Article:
Sully agreed: reliving Jan. 12, 2010 would be disastrous, especially since 2-year-old memories manifestly haunted him even today. Those sporadic decrescendos racing up from Vallee de Bourdon to greet him on his way home, and then went silent, followed the reporter everyday since. “You just knew what they were,” he asserted. “To hear the cries of people trapped under the rubble and while you’re walking over the valley, you hear them and then they stop.” It became evident the journalist could not escape the dying voices, as he subconsciously covered his hears while retracing the event. “That moved me to tears”, he continued. “I’m listening to people crying; I’m hearing them screaming, but you can’t do anything for them nor can they help themselves.”
Those unpleasant echoes transcended him and affected him immensely since he could not reach out to help his dying brethren, he explained. Nevertheless, Sully hoped the monstrous human sacrifice was not meaningless. In addition to the current administration declaring 2012 the year for reconstruction, he found solace in this declaration made by Right to Housing Collective during its peaceful march on the earthquake’s second anniversary.
“Remember, you are marching today for those who couldn’t be here. To say to them, we haven’t forgotten; we’ll never forget. And to those that are still here, we will take a stand for the rebuilding of Haiti.”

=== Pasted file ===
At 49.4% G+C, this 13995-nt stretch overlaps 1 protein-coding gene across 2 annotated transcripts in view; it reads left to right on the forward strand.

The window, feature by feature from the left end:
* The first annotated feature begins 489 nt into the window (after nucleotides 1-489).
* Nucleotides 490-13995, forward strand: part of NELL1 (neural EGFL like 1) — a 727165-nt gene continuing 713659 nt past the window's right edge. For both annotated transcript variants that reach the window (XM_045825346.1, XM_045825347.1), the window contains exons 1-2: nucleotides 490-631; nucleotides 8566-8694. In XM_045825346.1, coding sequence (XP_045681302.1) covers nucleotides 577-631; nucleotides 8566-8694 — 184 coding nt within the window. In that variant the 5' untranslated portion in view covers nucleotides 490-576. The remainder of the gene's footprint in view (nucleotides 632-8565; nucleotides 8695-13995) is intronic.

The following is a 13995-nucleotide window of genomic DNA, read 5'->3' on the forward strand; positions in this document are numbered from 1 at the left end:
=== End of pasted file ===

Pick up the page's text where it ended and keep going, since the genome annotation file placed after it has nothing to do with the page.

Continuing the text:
- Le Nouvelliste en Haiti – L’amendement de la Constitution forclos (rapadoo.com)
- Haiti dictator lives in style before trial – UPI.com (rapadoo.com)
- Post-Quake Giving To Haiti: An Updated Look At Major Charities : NPR (rapadoo.com)
- Bringing water to school in Haiti mission for two at South Florida Water Management District (rapadoo.com)
- To help Haiti, let more Haitians into the United States – From Our Inbox – MiamiHerald.com (rapadoo.com)
- Haitian players’ dreams rise from rubble | FLORIDA TODAY | floridatoday.com (rapadoo.com)
- The Monitor :: Two years on and Haitians still bear the brunt of slow aid (rapadoo.com)